Buddhist Psychotherapy is trauma-informed, holistic and experiential psychotherapy underpinned by Buddhist Psychology and ethics. Just like Mindfulness, which also originated from Buddhism, Buddhist Psychotherapy does not impose any religious teaching on therapists nor clients.
Buddhist Psychotherapy works with many issues, including:
- Anxiety, phobia and panic attack
- Grief and loss
- Life transition and adjustment
- Addictive behaviours
- Relationship difficulties
- Chronic physical conditions.
While Western Psychology focuses more on pathology, Buddhist Psychology has the following focuses to alleviate mental and physical suffering:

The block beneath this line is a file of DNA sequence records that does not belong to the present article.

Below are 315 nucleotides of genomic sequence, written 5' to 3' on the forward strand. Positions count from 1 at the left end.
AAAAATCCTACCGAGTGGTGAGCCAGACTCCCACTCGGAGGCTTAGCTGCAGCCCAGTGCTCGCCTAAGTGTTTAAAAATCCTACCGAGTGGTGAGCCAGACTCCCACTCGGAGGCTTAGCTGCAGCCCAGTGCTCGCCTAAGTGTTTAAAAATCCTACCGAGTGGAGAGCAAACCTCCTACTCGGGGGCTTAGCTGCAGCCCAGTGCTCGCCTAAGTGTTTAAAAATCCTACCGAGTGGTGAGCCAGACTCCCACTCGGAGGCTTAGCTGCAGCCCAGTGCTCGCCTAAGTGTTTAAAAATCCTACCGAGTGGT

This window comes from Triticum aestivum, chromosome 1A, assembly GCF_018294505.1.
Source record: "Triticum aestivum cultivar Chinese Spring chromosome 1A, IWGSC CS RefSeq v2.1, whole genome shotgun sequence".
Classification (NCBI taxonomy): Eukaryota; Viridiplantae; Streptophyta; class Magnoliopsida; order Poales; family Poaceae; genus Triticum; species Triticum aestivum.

- Inner Wisdom: Connecting and cultivating our inner resources, such as compassion and innate wisdom.
- Attachment: Stable relationships with self and others help us maintain balance in mental and physical health, as well as regulate emotions.
- Relationship with Self: Increased sense of inner connectedness can help us hold ourselves better particularly in distressing situations, which promotes mental peacefulness.
- Body-Mind as a unity: A strong focus on body-mind connections promotes
- Unconscious mind: The unconscious mind determines our perspective of life experiences. Accessing the unconscious mind can help us access our inner truth.
Buddhist Psychotherapy is a psychotherapeutic platform, which can combine Buddhist Philosophy and Western evidence-based clinical approaches.